During the Civil Rights era, Rosa Parks took a stand when she didn’t move to the back of the bus, but she was also a part of a larger movement that deliberately planned to cause economic harm to racially unjust institutions. The Civil Rights Movement helped shift the world, but no one act caused all those sweeping changes. We know this, but we still talk about individual startups changing the world anyway. In my view, "change the world" language should only be applied to large movements that help shift people out of poverty. We need to remove it from startup world. 

A part of me understands founder’s ego. Whenever you start something, you have to believe you're doing the most important thing in the world because you're constantly trying to convince stakeholders, customers, and investors that this idea can be turned from nothing into something and more than that, something BIG. You need an ego. But it’s all too easy to speak in grandiose statements that take away from what should be the simple premise of your business: solving a problem for customers.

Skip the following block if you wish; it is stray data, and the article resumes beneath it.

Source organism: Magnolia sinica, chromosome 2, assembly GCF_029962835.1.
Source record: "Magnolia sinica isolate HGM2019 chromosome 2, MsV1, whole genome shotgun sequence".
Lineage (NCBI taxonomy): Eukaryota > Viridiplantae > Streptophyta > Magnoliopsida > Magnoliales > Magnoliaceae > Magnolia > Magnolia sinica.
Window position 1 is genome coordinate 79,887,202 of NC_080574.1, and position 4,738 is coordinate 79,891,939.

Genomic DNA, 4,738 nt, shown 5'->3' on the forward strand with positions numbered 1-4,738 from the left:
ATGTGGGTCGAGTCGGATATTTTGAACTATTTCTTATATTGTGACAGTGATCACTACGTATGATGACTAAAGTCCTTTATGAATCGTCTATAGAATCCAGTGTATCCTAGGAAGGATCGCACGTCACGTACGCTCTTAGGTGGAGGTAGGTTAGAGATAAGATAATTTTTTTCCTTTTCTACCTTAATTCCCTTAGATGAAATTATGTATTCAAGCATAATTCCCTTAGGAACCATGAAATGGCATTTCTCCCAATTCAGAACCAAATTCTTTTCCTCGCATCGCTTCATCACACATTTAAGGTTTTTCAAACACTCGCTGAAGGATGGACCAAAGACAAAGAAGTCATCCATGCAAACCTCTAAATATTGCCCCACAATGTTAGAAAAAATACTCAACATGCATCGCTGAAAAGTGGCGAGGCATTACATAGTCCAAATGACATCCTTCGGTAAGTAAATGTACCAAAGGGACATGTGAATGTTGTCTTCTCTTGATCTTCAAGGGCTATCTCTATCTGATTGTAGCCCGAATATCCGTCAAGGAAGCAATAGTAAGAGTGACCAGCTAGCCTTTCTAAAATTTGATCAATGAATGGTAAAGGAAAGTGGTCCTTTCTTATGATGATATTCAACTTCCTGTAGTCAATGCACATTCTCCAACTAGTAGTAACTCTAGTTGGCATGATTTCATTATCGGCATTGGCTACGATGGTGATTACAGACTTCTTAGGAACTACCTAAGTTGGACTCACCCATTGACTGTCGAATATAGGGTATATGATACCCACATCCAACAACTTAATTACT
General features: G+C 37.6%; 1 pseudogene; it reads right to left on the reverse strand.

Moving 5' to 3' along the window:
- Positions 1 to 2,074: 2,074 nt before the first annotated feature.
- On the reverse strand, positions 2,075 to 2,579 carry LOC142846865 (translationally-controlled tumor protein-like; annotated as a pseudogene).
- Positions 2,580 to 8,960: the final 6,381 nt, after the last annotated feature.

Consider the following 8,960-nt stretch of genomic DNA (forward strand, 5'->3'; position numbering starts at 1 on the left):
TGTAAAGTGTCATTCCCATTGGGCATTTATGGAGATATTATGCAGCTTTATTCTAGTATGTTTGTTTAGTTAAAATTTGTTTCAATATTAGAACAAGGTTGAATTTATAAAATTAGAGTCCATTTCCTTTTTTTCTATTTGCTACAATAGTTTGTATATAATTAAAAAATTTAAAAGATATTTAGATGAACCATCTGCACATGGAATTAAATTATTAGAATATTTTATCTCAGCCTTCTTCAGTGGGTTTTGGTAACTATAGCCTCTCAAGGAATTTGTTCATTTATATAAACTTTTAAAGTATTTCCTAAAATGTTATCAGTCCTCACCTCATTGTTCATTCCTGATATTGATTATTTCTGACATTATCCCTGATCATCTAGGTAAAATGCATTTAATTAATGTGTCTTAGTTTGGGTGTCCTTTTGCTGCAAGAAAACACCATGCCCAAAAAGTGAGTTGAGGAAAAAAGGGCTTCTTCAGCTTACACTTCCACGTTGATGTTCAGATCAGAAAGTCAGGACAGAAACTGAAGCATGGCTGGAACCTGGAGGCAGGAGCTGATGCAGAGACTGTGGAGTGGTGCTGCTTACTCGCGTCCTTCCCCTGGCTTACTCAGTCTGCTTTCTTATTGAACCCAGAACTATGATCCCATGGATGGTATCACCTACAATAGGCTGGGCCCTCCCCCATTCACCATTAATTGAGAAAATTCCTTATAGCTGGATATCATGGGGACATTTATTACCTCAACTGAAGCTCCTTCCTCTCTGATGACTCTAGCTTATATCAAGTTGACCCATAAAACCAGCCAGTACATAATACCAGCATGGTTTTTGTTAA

In Mike Judge’s new HBO show, Silicon Valley, founders are always talking about how their code is changing the world. It’s easy to disregard this as exaggerated satire, but this is the way people talk! It really happens, it’s what many entrepreneurs really think. And this hubris is encouraged by the media. Check out the Forbes piece, "The Top 10 Start-Ups That Are Changing the World." The list includes Airbnb, Zappos, and Square. These are good companies with impressive operations, but they should not be described as world-changing organizations.